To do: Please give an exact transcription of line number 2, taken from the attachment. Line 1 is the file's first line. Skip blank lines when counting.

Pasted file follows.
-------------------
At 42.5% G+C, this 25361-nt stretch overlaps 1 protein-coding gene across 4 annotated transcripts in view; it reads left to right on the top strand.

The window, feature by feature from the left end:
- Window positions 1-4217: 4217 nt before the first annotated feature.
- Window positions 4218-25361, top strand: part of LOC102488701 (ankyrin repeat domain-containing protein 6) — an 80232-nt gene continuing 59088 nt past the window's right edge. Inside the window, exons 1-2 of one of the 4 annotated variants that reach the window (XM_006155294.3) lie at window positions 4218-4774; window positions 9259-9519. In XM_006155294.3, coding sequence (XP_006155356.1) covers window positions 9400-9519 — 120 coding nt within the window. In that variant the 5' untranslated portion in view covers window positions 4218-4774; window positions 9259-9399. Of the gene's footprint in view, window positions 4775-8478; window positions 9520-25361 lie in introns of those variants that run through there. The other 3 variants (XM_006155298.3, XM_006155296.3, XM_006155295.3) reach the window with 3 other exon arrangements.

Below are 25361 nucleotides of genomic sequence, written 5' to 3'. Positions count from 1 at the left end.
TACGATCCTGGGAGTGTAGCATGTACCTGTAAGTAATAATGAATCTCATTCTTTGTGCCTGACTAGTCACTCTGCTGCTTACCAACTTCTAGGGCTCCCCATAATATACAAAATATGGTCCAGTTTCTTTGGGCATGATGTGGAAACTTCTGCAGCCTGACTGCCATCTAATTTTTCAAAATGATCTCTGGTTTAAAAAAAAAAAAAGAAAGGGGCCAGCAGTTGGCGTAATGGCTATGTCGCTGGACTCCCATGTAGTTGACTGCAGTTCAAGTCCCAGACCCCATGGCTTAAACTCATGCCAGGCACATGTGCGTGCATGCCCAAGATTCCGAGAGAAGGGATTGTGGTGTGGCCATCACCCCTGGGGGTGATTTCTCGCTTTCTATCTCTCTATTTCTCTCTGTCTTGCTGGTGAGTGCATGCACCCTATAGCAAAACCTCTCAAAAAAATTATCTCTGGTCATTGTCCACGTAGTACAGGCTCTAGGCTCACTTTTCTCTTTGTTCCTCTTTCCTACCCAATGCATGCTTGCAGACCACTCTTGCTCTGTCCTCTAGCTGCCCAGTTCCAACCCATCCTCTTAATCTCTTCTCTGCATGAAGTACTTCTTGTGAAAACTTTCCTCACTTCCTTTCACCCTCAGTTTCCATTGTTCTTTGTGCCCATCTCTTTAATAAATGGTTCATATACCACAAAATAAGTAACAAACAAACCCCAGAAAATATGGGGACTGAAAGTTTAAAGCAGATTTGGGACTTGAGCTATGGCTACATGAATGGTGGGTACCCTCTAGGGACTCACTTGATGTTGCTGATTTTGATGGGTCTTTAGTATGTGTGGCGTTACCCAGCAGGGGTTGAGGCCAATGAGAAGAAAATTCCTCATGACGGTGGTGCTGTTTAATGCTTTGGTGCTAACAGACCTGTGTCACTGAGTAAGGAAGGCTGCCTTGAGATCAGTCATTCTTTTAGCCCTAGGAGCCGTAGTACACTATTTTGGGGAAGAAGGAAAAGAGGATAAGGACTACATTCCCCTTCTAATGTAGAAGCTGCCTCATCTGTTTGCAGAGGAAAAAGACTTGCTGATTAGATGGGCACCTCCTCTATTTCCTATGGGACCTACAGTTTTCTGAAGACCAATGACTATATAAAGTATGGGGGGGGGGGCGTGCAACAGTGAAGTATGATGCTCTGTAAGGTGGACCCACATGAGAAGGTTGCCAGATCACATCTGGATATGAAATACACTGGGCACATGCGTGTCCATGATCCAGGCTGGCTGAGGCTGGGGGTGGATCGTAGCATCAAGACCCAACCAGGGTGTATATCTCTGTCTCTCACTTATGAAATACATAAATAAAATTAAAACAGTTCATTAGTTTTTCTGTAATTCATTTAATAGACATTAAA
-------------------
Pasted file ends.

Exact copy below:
The window, feature by feature from the left end: